The Multnomah County Board of Commissioners on Tuesday, Nov. 9, approved immediately investing more than $30.4 million in homelessness services, behavioral health and public safety, using a rare mid-year surplus to address the community's most pressing issues.
The one-time resource responds to urgent community needs exacerbated by the COVID-19 pandemic and sets aside hazard pay for eligible County employees who continued to serve the public during the pandemic.
Highlights from the budget rebalance include additional shelter beds and street outreach teams, new investments in behavioral health supports, increased capacity for vector control, and additional measures to address criminal justice reform and prevent gun violence.
“A surplus that comes at this size is rare,” Chair Deborah Kafoury said. “A surplus that arrives at such a critical, trying time in our community’s story is even more rare. And with the help of staff who have dedicated their careers to serving our community, we readily identify multiple areas where a surge of funding could help us to meaningfully improve the lives of the people who have been disproportionately harmed by this pandemic.”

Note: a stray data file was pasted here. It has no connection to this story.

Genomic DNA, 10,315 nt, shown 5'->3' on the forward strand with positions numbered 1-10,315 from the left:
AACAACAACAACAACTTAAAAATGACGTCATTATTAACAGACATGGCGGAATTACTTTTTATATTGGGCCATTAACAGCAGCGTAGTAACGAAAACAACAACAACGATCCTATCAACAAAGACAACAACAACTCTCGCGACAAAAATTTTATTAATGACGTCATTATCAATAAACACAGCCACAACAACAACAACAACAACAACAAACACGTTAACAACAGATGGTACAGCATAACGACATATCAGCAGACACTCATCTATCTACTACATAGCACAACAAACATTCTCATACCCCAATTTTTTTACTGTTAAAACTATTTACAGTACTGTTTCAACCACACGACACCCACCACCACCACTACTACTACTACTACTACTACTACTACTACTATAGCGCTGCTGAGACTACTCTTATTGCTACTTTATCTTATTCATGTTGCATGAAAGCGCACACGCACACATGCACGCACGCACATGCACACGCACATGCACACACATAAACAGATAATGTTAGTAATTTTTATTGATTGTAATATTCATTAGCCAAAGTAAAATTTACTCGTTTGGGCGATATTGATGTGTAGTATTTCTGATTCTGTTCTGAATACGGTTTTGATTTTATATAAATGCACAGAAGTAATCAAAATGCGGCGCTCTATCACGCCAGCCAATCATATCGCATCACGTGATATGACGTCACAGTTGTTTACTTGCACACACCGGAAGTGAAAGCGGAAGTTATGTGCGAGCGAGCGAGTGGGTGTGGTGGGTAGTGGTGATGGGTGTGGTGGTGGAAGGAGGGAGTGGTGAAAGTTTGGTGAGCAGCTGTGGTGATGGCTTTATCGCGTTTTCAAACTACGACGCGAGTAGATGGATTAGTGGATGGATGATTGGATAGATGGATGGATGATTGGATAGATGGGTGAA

The surplus was the result of the Board both increasing the business income tax rate in 2020 and extending the tax filing deadline to May 2021, and a stronger than expected economic recovery. Final tax collections — which came in after the Fiscal Year 2021-22 Budget was adopted — were more than $30.4 million above what was forecasted in May 2021.
Typically, the County would incorporate such revenue into its next budget, for FY 2023. But, because of the magnitude of the issues facing the community, the Board decided to make immediate, one-time investments.
“We want to make sure we’re responding to the most urgent needs in our community, specifically those that have been exacerbated by the COVID-19 pandemic,” said Budget Director Christian Elkin. “We want to center our investments on the County’s role as the safety net government and Local Public and Mental Health Authority.”
Eight days after Chair Kafoury helped unveil a sweeping $38 million plan to address unsheltered homelessness in partnership with the City of Portland, commissioners on Nov. 9 voted to approve the County’s $19.2 million share of that work. They also said yes to two related requests to expand shelter capacity by tapping contingency funds and investing millions of dollars in state and federal grant money.
The largest package of budget adjustments underpinning that plan, from the Joint Office of Homeless Services, passed 4-1 with Commissioner Sharon Meieran dissenting. Those funds, including County business tax funds, City funds, and federal and state funds, will add:
- At least 400 new shelter beds across a series of sites the County would either lease or purchase, including motels and an alternative shelter with as many as 60 sleeping pods.
- An additional 20 to 25 service navigation outreach workers, including a new position at the Joint Office to coordinate outreach across the County. These teams will be rapidly deployed to high-impact locations citywide, including Old Town Chinatown, and also around existing shelter locations.
- More storage and hygiene options for people living without shelter, with plans to serve up to 300 camps in need.